PIERRE, S.D. – Attorney General Marty Jackley announced today that U.S. 5th Circuit Court of Appeals has denied the Obama administration’s request to begin implementation of his suspension of immigration laws. South Dakota joined 26 State Attorneys General and Governors in December 2014 in a lawsuit challenging the executive action set forth by President Obama, which exceeds his authority on immigration reform.
“This case is about following the rule of law. The President’s unilateral action would have forced the States to expend substantial resources on law enforcement, healthcare, and education without any voice. It is time for Washington to have a meaningful discussion on immigration reform that addresses the workforce needs of the States and immigrants as well as our national security,” said Jackley.
On November 20, 2014, the President of the United States announced that he would unilaterally suspend immigration laws as applied to 4 million of the 11 million undocumented immigrants in the United States. In addition, the Secretary for the Department of Homeland Security (DHS) issued a directive that legalizes the presence of approximately 40% of the known undocumented immigrant population, and afford them legal rights and benefits. The Federal Court has enjoined the President from “implementing any and all aspects or phases of the expansions.”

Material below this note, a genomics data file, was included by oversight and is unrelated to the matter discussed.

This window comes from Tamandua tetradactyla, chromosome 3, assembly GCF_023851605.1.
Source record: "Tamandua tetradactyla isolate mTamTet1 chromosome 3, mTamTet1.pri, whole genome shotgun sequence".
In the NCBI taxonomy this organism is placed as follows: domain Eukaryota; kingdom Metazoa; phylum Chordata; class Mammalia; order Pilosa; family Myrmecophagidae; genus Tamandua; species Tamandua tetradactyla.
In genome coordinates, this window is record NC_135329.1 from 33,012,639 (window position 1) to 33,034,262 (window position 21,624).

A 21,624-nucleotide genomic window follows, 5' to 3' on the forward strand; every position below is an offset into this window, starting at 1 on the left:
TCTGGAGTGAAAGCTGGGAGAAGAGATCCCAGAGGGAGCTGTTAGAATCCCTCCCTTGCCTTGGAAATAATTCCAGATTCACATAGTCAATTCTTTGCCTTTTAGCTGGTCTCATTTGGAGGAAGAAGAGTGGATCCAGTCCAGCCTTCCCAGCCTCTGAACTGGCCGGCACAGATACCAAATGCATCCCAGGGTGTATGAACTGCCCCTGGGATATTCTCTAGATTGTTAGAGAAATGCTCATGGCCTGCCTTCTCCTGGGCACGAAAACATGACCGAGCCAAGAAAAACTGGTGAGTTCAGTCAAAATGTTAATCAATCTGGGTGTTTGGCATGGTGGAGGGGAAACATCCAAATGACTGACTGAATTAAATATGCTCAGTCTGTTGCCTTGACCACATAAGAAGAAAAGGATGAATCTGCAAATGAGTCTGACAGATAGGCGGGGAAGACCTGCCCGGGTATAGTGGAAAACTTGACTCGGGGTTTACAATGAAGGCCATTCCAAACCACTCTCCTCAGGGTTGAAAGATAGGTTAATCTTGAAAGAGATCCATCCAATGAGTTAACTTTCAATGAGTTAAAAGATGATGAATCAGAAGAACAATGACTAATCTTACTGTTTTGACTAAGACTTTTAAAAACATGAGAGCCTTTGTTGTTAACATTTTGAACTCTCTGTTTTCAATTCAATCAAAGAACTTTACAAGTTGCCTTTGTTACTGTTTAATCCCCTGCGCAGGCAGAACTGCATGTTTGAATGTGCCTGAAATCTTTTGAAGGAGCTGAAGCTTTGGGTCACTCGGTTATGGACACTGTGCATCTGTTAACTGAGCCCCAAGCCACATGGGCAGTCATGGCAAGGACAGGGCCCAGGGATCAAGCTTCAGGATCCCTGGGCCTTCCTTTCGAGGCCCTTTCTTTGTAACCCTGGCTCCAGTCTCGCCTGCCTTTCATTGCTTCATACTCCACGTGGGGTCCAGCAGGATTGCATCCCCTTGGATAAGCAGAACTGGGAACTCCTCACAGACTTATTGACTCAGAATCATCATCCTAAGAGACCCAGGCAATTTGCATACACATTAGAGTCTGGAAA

The States argued the President was abdicating his responsibility to faithfully enforce laws that were duly enacted by Congress and attempting to rewrite laws, which he had no authority to do – something the President himself had previously admitted. This executive action conflicts with the President’s constitutional duty to “take care that the laws be faithfully executed.” There was no cost to South Dakota in joining the State challenge which was led by Texas Attorney General.